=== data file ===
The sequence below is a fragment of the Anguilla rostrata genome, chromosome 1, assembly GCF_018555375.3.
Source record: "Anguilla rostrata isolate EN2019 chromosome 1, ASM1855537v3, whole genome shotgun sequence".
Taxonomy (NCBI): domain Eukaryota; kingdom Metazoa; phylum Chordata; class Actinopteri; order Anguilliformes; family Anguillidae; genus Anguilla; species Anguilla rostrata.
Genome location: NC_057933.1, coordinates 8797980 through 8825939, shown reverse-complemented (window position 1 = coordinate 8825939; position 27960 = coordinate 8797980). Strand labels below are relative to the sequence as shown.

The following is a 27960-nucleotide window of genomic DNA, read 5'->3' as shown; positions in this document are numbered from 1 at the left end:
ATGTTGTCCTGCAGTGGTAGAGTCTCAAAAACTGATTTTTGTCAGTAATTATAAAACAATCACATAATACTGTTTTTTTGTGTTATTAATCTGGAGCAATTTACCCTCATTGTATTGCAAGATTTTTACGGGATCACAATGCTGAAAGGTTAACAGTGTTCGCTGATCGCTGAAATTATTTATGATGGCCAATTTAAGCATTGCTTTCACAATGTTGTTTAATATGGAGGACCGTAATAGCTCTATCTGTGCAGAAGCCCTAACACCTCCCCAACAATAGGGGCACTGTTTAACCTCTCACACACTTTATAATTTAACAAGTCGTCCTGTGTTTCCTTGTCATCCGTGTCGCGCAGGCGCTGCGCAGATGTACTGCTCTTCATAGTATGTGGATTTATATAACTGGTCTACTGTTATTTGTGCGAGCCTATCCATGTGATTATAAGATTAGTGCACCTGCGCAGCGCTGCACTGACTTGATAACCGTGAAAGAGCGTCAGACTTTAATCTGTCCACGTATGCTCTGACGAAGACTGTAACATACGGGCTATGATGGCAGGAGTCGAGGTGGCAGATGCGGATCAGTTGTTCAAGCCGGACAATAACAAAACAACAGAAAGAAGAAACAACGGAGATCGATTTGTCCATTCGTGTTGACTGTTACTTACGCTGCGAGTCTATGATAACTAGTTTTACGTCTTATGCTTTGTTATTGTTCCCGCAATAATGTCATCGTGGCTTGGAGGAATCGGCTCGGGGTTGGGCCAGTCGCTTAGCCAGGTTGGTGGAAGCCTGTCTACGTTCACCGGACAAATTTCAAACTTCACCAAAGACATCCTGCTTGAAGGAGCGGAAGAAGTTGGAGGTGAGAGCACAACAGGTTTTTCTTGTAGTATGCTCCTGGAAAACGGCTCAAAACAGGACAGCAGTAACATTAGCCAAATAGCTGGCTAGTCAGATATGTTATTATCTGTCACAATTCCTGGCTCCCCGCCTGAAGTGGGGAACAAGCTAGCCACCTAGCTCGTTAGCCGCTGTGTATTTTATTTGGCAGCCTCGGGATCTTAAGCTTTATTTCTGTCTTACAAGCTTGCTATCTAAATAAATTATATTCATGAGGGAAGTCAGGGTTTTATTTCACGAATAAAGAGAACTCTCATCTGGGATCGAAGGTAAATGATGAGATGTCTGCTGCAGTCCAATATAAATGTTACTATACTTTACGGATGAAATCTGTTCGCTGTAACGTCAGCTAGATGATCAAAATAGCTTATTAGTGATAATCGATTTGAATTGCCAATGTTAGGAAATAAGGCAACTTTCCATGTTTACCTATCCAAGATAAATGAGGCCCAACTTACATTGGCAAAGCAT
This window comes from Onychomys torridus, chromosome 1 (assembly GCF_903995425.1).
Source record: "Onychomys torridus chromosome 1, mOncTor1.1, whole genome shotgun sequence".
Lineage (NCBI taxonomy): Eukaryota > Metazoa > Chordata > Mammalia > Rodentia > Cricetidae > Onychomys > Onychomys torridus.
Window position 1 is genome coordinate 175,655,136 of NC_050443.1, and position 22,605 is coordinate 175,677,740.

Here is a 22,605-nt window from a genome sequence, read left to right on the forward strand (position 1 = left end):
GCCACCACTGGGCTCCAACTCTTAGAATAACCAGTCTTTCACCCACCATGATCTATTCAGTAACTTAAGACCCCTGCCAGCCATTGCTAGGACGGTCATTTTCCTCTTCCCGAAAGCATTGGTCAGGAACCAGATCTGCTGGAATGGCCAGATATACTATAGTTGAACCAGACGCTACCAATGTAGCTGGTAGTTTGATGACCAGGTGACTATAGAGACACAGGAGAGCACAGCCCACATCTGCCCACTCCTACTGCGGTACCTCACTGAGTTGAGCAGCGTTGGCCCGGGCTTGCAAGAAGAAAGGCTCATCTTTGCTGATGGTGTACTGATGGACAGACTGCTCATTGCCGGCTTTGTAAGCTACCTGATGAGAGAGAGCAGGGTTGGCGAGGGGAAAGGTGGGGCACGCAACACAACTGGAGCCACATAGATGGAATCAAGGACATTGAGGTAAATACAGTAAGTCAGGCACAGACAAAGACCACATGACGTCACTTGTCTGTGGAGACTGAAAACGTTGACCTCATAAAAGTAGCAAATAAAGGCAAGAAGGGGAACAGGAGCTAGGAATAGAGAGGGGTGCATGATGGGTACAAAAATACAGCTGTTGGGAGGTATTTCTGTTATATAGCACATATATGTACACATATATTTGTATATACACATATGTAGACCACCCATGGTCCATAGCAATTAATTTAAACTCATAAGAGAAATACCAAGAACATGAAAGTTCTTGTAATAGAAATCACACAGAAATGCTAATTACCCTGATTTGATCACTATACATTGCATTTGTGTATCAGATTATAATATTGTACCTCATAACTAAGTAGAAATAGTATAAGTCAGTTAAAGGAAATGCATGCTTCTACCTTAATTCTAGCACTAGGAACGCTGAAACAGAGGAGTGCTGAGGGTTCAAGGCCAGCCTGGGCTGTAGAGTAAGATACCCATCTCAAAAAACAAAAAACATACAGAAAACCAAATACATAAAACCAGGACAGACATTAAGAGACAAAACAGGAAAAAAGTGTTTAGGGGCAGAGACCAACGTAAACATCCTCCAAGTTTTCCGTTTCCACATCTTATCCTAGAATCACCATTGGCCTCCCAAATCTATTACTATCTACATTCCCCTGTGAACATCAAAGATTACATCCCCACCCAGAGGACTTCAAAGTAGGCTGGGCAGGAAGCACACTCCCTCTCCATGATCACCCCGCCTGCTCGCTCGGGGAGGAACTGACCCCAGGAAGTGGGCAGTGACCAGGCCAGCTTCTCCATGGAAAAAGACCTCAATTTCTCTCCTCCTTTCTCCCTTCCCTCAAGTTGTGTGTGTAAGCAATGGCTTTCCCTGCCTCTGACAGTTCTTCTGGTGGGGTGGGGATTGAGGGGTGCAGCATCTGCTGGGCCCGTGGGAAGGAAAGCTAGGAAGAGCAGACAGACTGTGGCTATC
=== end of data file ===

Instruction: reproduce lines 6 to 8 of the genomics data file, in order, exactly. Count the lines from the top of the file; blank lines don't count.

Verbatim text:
ATGTTGTCCTGCAGTGGTAGAGTCTCAAAAACTGATTTTTGTCAGTAATTATAAAACAATCACATAATACTGTTTTTTTGTGTTATTAATCTGGAGCAATTTACCCTCATTGTATTGCAAGATTTTTACGGGATCACAATGCTGAAAGGTTAACAGTGTTCGCTGATCGCTGAAATTATTTATGATGGCCAATTTAAGCATTGCTTTCACAATGTTGTTTAATATGGAGGACCGTAATAGCTCTATCTGTGCAGAAGCCCTAACACCTCCCCAACAATAGGGGCACTGTTTAACCTCTCACACACTTTATAATTTAACAAGTCGTCCTGTGTTTCCTTGTCATCCGTGTCGCGCAGGCGCTGCGCAGATGTACTGCTCTTCATAGTATGTGGATTTATATAACTGGTCTACTGTTATTTGTGCGAGCCTATCCATGTGATTATAAGATTAGTGCACCTGCGCAGCGCTGCACTGACTTGATAACCGTGAAAGAGCGTCAGACTTTAATCTGTCCACGTATGCTCTGACGAAGACTGTAACATACGGGCTATGATGGCAGGAGTCGAGGTGGCAGATGCGGATCAGTTGTTCAAGCCGGACAATAACAAAACAACAGAAAGAAGAAACAACGGAGATCGATTTGTCCATTCGTGTTGACTGTTACTTACGCTGCGAGTCTATGATAACTAGTTTTACGTCTTATGCTTTGTTATTGTTCCCGCAATAATGTCATCGTGGCTTGGAGGAATCGGCTCGGGGTTGGGCCAGTCGCTTAGCCAGGTTGGTGGAAGCCTGTCTACGTTCACCGGACAAATTTCAAACTTCACCAAAGACATCCTGCTTGAAGGAGCGGAAGAAGTTGGAGGTGAGAGCACAACAGGTTTTTCTTGTAGTATGCTCCTGGAAAACGGCTCAAAACAGGACAGCAGTAACATTAGCCAAATAGCTGGCTAGTCAGATATGTTATTATCTGTCACAATTCCTGGCTCCCCGCCTGAAGTGGGGAACAAGCTAGCCACCTAGCTCGTTAGCCGCTGTGTATTTTATTTGGCAGCCTCGGGATCTTAAGCTTTATTTCTGTCTTACAAGCTTGCTATCTAAATAAATTATATTCATGAGGGAAGTCAGGGTTTTATTTCACGAATAAAGAGAACTCTCATCTGGGATCGAAGGTAAATGATGAGATGTCTGCTGCAGTCCAATATAAATGTTACTATACTTTACGGATGAAATCTGTTCGCTGTAACGTCAGCTAGATGATCAAAATAGCTTATTAGTGATAATCGATTTGAATTGCCAATGTTAGGAAATAAGGCAACTTTCCATGTTTACCTATCCAAGATAAATGAGGCCCAACTTACATTGGCAAAGCAT
This window comes from Onychomys torridus, chromosome 1 (assembly GCF_903995425.1).
Source record: "Onychomys torridus chromosome 1, mOncTor1.1, whole genome shotgun sequence".